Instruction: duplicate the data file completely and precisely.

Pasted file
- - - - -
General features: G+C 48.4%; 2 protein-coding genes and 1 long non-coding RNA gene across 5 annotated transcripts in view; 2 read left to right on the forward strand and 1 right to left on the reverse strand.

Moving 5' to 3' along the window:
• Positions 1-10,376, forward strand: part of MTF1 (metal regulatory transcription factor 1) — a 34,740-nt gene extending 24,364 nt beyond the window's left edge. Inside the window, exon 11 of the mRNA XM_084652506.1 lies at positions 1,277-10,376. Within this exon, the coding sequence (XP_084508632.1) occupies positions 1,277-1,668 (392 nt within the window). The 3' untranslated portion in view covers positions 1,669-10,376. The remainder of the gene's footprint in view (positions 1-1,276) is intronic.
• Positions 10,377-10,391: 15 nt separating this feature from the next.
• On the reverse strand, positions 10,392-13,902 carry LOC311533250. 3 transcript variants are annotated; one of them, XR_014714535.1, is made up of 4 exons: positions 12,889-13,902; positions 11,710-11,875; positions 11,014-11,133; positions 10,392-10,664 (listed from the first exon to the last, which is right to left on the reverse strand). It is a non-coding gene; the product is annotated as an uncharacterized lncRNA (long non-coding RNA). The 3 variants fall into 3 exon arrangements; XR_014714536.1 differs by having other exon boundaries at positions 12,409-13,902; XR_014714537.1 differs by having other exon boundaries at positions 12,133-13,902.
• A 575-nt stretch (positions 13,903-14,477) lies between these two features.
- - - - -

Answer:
General features: G+C 48.4%; 2 protein-coding genes and 1 long non-coding RNA gene across 5 annotated transcripts in view; 2 read left to right on the forward strand and 1 right to left on the reverse strand.

Moving 5' to 3' along the window:
• Positions 1-10,376, forward strand: part of MTF1 (metal regulatory transcription factor 1) — a 34,740-nt gene extending 24,364 nt beyond the window's left edge. Inside the window, exon 11 of the mRNA XM_084652506.1 lies at positions 1,277-10,376. Within this exon, the coding sequence (XP_084508632.1) occupies positions 1,277-1,668 (392 nt within the window). The 3' untranslated portion in view covers positions 1,669-10,376. The remainder of the gene's footprint in view (positions 1-1,276) is intronic.
• Positions 10,377-10,391: 15 nt separating this feature from the next.
• On the reverse strand, positions 10,392-13,902 carry LOC311533250. 3 transcript variants are annotated; one of them, XR_014714535.1, is made up of 4 exons: positions 12,889-13,902; positions 11,710-11,875; positions 11,014-11,133; positions 10,392-10,664 (listed from the first exon to the last, which is right to left on the reverse strand). It is a non-coding gene; the product is annotated as an uncharacterized lncRNA (long non-coding RNA). The 3 variants fall into 3 exon arrangements; XR_014714536.1 differs by having other exon boundaries at positions 12,409-13,902; XR_014714537.1 differs by having other exon boundaries at positions 12,133-13,902.
• A 575-nt stretch (positions 13,903-14,477) lies between these two features.